FLASHBACK FAVORITE! Here is one of our favorite posts from the past. Enjoy! (This post was originally published on 9/27/16).
Recently, Filipe and I had the chance to get away. Grandparents took on kid-duty, and we cleared our schedule and booked a hotel up in the North Bay. There was only one thing on our schedule those three days- REST. Coming out of a busy summer, it was a needed reprieve.
But allowing ourselves to rest isn’t always easy. In fact, at first, I still fought the pressure to fill our schedule with activity (running, hiking, sight seeing, etc.). The activity could be put more in the fun category, but it was still activity nonetheless. It didn’t take me long to realize, it was the activity that I needed a break from. I needed time to simply do nothing- with no clocks to tell me where to be when. While I knew I needed it, my mind still struggled to break away from the guilt of doing nothing.
In John Ortberg’s book, Soul Keeping, he talks about rest like this:
But when your soul is at rest, it occupies the throne of your life. Your will is undivided and obeys God with joy. Your mind has thoughts of truth and beauty. You desire what is wholesome and good. Your body is filled with appetites that serve the good and with habits that lead you into excellent living.
Isn’t that so powerful? Rest is so much more than not doing work (however we define that in our lives). Rest leads us to do things in our lives beyond what we could place onto our earthly to-do lists.
Rest brings our entire body, soul, and mind into harmony. Rest is what allows us to face the deadlines at work, the rebellious toddler (or teen) at home, or the underperforming coworker on our team all while still remaining faithful to who God has called us to be and to lead others to do the same.
Rest is what gives us the courage to dream new dreams, take bigger risks, and confront challenges without getting our feet pulled out from under us right when it counts. Rest is what keeps us connected with ourselves and with God.
John Ortberg continues saying,
Whether with an entire day, or periods of time set aside every day, your soul needs rest. Not a change of scenery, or a spiritual retreat- those are fine and may contribute to rest. But to remain healthy, our souls need solitude with no agenda, no distractions, no noise. If someone asks you what you did in your “time apart,” the correct response should be, “Nothing”. Doing nothing does wonders for the soul.
This perspective of rest is currently what gets me through the week. Being a full-time mom to five kids, I’ve had to strategically arrange my time so that my soul is at rest periodically throughout the day and the week. Moments of solitude in the early mornings help me greet my kids with a little more love and patience. Moments of silence in the early afternoon help me face whatever challenges my kids will likely bring after their full day at school.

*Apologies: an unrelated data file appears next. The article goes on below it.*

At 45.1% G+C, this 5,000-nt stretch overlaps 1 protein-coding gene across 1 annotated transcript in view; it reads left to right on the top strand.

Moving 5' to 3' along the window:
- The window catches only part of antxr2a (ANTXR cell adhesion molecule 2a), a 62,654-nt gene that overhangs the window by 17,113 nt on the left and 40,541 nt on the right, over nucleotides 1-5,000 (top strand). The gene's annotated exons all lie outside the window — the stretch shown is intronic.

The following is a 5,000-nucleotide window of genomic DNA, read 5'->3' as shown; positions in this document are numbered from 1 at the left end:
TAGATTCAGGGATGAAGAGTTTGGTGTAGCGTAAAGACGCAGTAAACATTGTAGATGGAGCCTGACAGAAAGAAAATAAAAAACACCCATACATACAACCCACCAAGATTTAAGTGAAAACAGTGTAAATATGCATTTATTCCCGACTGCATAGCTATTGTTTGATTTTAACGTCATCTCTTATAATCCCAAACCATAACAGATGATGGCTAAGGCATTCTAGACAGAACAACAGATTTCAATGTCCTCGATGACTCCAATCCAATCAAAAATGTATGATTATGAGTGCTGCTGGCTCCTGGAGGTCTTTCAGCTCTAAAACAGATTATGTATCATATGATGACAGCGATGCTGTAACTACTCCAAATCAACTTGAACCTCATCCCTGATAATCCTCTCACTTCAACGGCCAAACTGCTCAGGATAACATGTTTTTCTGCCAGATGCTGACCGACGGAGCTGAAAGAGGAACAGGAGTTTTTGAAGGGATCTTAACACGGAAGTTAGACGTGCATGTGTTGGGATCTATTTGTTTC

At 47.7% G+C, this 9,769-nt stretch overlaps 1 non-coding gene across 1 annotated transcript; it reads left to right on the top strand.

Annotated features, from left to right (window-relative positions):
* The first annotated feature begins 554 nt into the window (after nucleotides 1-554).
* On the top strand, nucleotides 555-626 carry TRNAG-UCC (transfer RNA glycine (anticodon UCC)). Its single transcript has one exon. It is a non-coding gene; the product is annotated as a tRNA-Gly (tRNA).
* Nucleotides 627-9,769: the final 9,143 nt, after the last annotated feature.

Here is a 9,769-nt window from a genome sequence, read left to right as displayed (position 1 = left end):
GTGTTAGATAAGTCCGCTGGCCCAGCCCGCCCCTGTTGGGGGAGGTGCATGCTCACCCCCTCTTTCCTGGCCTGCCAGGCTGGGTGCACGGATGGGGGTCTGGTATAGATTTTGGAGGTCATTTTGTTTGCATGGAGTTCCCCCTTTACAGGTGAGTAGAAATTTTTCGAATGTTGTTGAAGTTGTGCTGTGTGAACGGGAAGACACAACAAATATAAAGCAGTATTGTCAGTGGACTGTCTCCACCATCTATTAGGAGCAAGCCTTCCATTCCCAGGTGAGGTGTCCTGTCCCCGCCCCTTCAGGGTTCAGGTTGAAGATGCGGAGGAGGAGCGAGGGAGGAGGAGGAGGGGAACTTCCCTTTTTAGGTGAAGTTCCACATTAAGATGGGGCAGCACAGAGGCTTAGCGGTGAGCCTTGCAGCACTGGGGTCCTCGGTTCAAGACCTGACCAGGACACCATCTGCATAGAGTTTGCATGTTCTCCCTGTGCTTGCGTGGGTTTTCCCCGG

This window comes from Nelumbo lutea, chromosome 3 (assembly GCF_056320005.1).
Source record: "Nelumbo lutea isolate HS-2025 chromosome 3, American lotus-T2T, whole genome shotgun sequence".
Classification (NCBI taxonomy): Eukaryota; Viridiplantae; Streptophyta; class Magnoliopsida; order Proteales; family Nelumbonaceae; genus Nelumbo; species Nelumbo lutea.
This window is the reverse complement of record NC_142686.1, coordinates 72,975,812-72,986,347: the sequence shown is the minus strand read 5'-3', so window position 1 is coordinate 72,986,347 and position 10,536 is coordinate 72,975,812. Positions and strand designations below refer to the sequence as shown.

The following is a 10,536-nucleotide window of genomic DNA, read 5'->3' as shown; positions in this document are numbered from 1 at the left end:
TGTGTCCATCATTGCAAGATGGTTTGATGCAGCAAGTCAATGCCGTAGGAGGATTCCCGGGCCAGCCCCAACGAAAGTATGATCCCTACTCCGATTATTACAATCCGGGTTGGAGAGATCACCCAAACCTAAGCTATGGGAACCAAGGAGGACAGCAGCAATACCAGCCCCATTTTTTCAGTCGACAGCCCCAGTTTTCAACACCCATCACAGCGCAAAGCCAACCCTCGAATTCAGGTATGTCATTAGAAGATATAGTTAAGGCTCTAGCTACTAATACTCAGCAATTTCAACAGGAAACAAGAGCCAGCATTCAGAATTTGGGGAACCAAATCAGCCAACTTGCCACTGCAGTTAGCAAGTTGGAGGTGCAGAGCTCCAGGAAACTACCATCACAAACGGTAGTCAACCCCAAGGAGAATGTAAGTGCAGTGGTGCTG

And while I still struggle with pangs of guilt here and there about needing to do more or not doing enough, I’m fully aware that the enemy would love nothing more than to get me overloaded with too much causing me to neglect those who are most important right now.
For so many of us (myself included), we’ve come to associate activity with success. The more we do, the more importance we place on ourselves. But what if spiritual maturity looks more like doing less, not more?
John Ortberg writes this:
The capacity to do nothing is actually evidence of a lot of spiritual growth. The French writer Blaise Pascal wrote centuries ago: “I have discovered that all the unhappiness of men arises from one single fact, that they are unable to stay quietly in their own room.” In solitude we liberate ourselves from the pressure of the world. You don’t do that by going into solitude with a list of things you want to work on. You don’t even approach solitude with the expectation that you will come away with some deep spiritual insight. It’s not about what you’re dong to do; it’s about what you’re not going to do. In solitude you rest.
Most of us could use a little more rest in our lives in some capacity. What are some areas you in your life you might need to readjust so you can have a healthier soul? From our rest we work, not work so we can rest.
“The Lord is my shepherd, I lack nothing. He makes me lie down in green pastures, He leads me beside quiet waters, He refreshes my soul…” Psalm 23:1-3
If you’re interested in learning more on the topic, check out John’s book, Soul Keeping, here.